Spirited from the uncertainty and unrelenting harshness of the cane fields, and educated and given the time to draw as he assists Titch with cooking, cleaning and the labour needed to bring his flying contraption, the Cloud-cutter, to aerial reality, Washington’s new world, though it sits uncomfortably, initially at least, cheek-by-jowl, with the old, is a revelation.

Though he often feels like a different sort of possession, despite Titch’s kindnesses, Washington discovers there is far more to life, and crucially to him, that he ever imagined.

In the back-breaking labour of Barbadian slave life, the idea that anyone would have the time to draw or be taught to read and write is so unimaginable as to be laughably cruel; but here is Washington, talking now like an Englishman, the patois of the huts he once called home, left behind like the rags he once dressed in, doing all that and more.

And even when events conspire to force he and Titch to flee the island, his life education continues, in places far from home, all of them promising both exciting possibility and the shadow of the old.

“It had happened so gradually, but these months with Titch had schooled me to believe that I could leave all misery behind, I could cast of all violence, outrun a vicious death. I had even begun thinking I’d been born for a higher purpose, to draw the earth’s bounty, and to invent; I had imagined my existence a true and rightful part of the natural order. How wrong-headed it had all been. I was a black boy, only — I had no future before me, and little grace or mercy behind me. I was nothing, I would die nothing, hunted hastily down and slaughtered.” (P. 165)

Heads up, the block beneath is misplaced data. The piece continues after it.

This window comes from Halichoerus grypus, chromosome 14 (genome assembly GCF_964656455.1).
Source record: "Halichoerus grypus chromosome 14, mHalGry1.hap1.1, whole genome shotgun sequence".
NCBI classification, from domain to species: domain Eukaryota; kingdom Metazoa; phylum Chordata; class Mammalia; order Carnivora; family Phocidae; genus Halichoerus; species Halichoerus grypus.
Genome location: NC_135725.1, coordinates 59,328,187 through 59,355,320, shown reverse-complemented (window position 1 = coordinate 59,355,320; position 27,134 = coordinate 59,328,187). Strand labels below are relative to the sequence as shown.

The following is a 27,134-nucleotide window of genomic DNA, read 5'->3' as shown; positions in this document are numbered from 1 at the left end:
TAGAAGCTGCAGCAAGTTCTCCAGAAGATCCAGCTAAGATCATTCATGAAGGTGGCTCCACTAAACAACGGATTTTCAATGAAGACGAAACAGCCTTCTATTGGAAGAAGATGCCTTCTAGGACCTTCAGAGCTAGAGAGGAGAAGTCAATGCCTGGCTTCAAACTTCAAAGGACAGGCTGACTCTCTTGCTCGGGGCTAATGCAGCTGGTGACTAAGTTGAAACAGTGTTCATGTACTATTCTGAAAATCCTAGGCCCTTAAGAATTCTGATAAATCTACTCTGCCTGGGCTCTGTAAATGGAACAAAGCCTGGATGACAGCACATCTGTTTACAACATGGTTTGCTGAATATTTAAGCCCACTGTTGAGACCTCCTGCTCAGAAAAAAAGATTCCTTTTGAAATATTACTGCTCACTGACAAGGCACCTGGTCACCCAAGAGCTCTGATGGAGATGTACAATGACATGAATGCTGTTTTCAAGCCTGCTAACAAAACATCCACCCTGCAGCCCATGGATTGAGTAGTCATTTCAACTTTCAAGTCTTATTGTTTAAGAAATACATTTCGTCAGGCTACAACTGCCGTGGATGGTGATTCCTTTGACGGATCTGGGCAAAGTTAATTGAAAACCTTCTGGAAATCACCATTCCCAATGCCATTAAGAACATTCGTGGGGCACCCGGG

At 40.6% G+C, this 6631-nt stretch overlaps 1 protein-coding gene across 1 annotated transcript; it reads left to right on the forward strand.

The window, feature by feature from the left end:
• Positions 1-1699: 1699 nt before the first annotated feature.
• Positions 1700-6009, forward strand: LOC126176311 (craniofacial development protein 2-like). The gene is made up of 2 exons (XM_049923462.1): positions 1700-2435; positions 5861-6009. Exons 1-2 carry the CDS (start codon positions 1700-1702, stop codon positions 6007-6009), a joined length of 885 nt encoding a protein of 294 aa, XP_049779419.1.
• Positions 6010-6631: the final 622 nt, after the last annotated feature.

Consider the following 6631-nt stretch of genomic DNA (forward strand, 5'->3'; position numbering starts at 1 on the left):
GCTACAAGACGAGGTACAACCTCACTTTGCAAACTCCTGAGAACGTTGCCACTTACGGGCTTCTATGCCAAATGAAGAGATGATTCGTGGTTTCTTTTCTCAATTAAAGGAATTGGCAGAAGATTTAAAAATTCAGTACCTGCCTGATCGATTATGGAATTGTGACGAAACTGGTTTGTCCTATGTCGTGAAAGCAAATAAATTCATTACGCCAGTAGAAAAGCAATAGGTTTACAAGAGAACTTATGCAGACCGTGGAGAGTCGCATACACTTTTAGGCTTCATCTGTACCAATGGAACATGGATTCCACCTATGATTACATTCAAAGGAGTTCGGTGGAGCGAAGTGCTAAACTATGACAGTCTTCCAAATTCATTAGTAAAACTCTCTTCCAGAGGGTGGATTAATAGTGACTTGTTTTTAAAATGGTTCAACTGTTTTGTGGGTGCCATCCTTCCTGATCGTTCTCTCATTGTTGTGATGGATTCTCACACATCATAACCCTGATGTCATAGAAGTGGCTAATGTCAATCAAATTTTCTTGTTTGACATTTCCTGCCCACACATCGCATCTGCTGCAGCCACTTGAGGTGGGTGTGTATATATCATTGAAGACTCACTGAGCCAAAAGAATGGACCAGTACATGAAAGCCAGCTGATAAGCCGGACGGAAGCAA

It is the psychology of freedom and second chances with which Washington Black concerns itself, its unsparing recounting of humanity’s horrific cruelty to its fellow citizens told in prose so luminously lush that you will yourself to remember each and every divinely-lovely phrase.

In this pursuit, it is quite real in its assessment of even the best of people Washington encounters, but for all its grim acknowledging of the horrors meted out to people like Washington, not simply on Barbados but elsewhere too where the idea that people can be equal, no matter the colour of their skin, is a minority sensibility (though it does end slavery in the UK in the early 1830s), there is also hope, love and a searing sense that for all the sense that you can’t leave the past behind, that abandoning the future because of it is equally foolish.

The wonderful part of Washington Black is that remains authentically true to its recounting of the regressively-racist mores of the day, and sadly far too much of our contemporary world too, and how that has lasting effects on people, it also offers, in its exploration of Wash’s strange new journey and life around the world, the idea that change is possible, and that second chances, though encumbered by the past, aren’t ruined by them.

Edugyan’s wondrously-told book, rightly-described by American author Attica Locke as a “masterpiece”, is confronting, sorrowing and harrowing but it is also rich and true, hopeful and curious, alive with possibility, a realistic assessment of the power of the power of second chances to transform and bring alive, as long as you can understand that you will never quite leave the past behind you and that you must make decisions on a daily basis about the place it has in your present, and miraculously, your future.

(image via Amazon)